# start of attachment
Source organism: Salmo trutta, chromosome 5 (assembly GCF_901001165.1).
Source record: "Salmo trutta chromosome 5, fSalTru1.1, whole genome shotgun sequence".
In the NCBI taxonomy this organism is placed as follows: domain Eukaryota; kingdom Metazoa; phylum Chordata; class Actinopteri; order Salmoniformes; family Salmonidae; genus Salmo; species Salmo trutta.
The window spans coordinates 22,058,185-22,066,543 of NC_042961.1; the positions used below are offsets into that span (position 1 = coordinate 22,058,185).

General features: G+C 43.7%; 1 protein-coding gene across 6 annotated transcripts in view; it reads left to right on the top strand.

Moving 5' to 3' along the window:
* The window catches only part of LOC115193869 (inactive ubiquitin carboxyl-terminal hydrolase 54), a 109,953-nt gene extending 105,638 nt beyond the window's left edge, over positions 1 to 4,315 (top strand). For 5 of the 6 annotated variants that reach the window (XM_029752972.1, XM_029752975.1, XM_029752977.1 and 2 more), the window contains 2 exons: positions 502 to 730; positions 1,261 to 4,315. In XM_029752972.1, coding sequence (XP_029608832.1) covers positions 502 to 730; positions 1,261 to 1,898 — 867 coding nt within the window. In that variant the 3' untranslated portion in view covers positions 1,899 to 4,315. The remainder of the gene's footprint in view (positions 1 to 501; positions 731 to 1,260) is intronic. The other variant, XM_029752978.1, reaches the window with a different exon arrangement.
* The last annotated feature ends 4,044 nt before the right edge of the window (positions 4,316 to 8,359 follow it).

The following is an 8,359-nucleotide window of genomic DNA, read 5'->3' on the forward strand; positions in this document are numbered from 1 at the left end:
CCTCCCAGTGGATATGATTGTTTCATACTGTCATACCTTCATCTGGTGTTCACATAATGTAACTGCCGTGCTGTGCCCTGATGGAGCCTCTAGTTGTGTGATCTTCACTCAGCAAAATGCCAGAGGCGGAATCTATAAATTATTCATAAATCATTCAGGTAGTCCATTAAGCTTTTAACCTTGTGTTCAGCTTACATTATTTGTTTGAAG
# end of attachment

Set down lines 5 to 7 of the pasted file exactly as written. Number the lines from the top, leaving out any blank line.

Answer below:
General features: G+C 43.7%; 1 protein-coding gene across 6 annotated transcripts in view; it reads left to right on the top strand.

Moving 5' to 3' along the window:
* The window catches only part of LOC115193869 (inactive ubiquitin carboxyl-terminal hydrolase 54), a 109,953-nt gene extending 105,638 nt beyond the window's left edge, over positions 1 to 4,315 (top strand). For 5 of the 6 annotated variants that reach the window (XM_029752972.1, XM_029752975.1, XM_029752977.1 and 2 more), the window contains 2 exons: positions 502 to 730; positions 1,261 to 4,315. In XM_029752972.1, coding sequence (XP_029608832.1) covers positions 502 to 730; positions 1,261 to 1,898 — 867 coding nt within the window. In that variant the 3' untranslated portion in view covers positions 1,899 to 4,315. The remainder of the gene's footprint in view (positions 1 to 501; positions 731 to 1,260) is intronic. The other variant, XM_029752978.1, reaches the window with a different exon arrangement.